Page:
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The different types of diversification strategies

The strategies of diversification can include internal development of new products or markets, acquisition of a firm, alliance with a complementary company, licensing of new technologies, and distributing or importing a products line manufactured by another firm. Generally, the final strategy involves a combination of these options. This combination is determined in function of available opportunities and consistency with the objectives and the resources of the company. There are three types of diversification: concentric, horizontal, and conglomerate.

Concentric diversification
This means that there is a technological similarity between the industries, which means that the firm is able to leverage its technical know-how to gain some advantage. For example, a company that manufactures industrial adhesives might decide to diversify into adhesives to be sold via retailers. The technology would be the same but the marketing effort would need to change. It also seems to increase its market share to launch a new product that helps the particular company to earn profit. For instance, the addition of tomato ketchup and sauce to the existing "Maggi" brand processed items of Food Specialities Ltd. is an example of technologicalrelated concentric diversification. The company could seek new products that have technological or marketing synergies with e xisting product lines appealing to a new group of customers.This also helps the company to tap that part of the market which remains untapped, and which presents an opportunity to earn profits.

Horizontal diversification
The company adds new products or services that are often technologically or commercially unrelated to current products but that may appeal to current customers. This strategy tends to increase the firm's dependence on certain market segments. For example, a company that was making notebooks earlier may also enter the pen market with its new product.

When is Horizontal diversification desirable?
Horizontal diversification is desirable if the present customers are loyal to the current products and if the new products have a good quality and are well promoted and priced. Moreover, the new products are marketed to the same economic environment as the existing products, which may lead to rigidity and instability. Another interpretation Horizontal integration occurs when a firm enters a new business (either related or unrelated) at the same stage of production as its current operations. For example, Avon's move to market jewelry through its door-to-door sales force involved marketing new products through existing channels of distribution. An alternative form of that Avon has also undertaken is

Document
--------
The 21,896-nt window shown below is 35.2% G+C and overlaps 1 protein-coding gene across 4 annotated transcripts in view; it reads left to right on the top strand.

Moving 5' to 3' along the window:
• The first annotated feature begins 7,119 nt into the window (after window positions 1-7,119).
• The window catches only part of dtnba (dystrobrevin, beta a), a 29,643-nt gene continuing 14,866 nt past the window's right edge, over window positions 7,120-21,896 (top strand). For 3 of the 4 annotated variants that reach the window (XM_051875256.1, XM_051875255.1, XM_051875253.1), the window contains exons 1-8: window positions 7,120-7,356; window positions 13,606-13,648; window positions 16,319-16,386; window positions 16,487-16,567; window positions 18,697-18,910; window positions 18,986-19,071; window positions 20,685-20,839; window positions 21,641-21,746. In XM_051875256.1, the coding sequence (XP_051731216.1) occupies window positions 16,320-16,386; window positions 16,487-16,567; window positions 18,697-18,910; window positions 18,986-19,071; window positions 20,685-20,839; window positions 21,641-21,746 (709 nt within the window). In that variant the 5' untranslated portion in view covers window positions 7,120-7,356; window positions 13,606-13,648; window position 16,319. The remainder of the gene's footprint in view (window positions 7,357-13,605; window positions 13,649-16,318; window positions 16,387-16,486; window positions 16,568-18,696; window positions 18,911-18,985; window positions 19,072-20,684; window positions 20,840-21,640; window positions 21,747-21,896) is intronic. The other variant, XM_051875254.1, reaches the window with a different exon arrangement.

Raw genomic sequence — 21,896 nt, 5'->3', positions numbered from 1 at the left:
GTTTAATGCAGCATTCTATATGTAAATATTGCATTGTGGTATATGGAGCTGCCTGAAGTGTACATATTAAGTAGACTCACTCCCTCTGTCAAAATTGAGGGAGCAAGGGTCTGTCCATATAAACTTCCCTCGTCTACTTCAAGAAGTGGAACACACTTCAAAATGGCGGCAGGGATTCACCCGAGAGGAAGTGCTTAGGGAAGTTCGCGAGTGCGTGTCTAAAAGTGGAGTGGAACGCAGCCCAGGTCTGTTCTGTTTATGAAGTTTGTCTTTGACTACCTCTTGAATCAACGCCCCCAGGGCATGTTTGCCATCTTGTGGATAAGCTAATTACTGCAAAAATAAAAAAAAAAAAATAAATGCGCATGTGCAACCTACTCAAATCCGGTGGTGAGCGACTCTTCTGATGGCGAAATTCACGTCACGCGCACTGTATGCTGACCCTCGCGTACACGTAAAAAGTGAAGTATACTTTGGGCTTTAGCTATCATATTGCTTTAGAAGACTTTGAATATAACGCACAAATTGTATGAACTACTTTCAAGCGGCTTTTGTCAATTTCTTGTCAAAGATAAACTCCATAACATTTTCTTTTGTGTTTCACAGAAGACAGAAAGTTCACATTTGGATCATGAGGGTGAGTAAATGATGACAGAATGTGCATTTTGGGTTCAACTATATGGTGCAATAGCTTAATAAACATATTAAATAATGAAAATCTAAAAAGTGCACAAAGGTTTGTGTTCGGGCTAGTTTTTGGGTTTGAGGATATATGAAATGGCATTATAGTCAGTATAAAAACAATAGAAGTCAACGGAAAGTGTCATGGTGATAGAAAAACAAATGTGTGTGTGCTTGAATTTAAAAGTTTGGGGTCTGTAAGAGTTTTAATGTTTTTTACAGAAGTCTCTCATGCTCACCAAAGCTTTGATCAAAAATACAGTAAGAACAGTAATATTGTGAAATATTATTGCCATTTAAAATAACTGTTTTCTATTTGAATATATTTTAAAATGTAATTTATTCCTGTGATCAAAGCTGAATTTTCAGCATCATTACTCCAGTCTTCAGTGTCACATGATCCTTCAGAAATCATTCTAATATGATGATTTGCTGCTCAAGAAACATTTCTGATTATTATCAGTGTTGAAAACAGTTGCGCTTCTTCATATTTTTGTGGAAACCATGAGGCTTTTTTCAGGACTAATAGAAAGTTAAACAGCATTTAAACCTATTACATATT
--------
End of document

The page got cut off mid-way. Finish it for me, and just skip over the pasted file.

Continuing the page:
Defensive reasons may be spreading the risk of market contraction. different tests can be done:[2]   The attractiveness test: the industry that has been chosen has to be either attractive or capable of being made attractive. The conglomerate diversification has very little relationship with the firm's current business. commitment. the main reasons for adopting such a strategy are first to improve the profitability and the flexibility of the company. diversification might necessitate significant expanding of human and financial resources. clothing. or using retained cash that exceeds total expansion needs. Therefore. more efficient use of available resources and capacities). Conglomerate diversification (or lateral diversification) Main article: Conglomerate (company) The company markets new products or services that have no technological or commercial synergies with current products but that may appeal to new groups of customers. taking opportunities that promise greater profitability than expansion opportunities.g. Avon is still at the retail stage of the production process. Going into an unknown market with an unfamiliar product offering means a lack of experience in the new skills and techniques required.. In order to measure the chances of success. Moreover. Therefore. the company puts itself in a great uncertainty. The first one relates to the nature of the strategic objective: Diversification may be defensive or offensive. Diversification has the highest level of risk and requires the most careful investigation. Offensive reasons may be conquering new positions.. The cost-of-entry test: the cost of entry must not capitalize all future profits. companies may also explore diversification just to get a valuable comparison between this strategy and expansion. provide increased growth and profitability.g. Though this strategy is very risky. Goal of diversification According to Calori and Harvatopoulos (1988). Risks Of the four strategies presented in the Ansoff matrix. In both cases. profitability) or first and foremost great coherence and complementary to their current activities (exploitation of know-how. or being forced to diversify when current product or current market orientation seems to provide no further opportunities for growth. . it could also. plastic products) and through retail stores (e. and second to get a better reception in capital markets as the company gets bigger. Therefore. In addition. The second dimension involves the expected outcomes of diversification: Management may expect great economic value (growth.Tiffany's). a firm should choose this option only when the current product or current market orientation does not offer further opportunities for growth. if successful.selling its products by mail order (e. which may detract focus. there are two dimensions of rationale for diversification. and sustained investments in the core industries.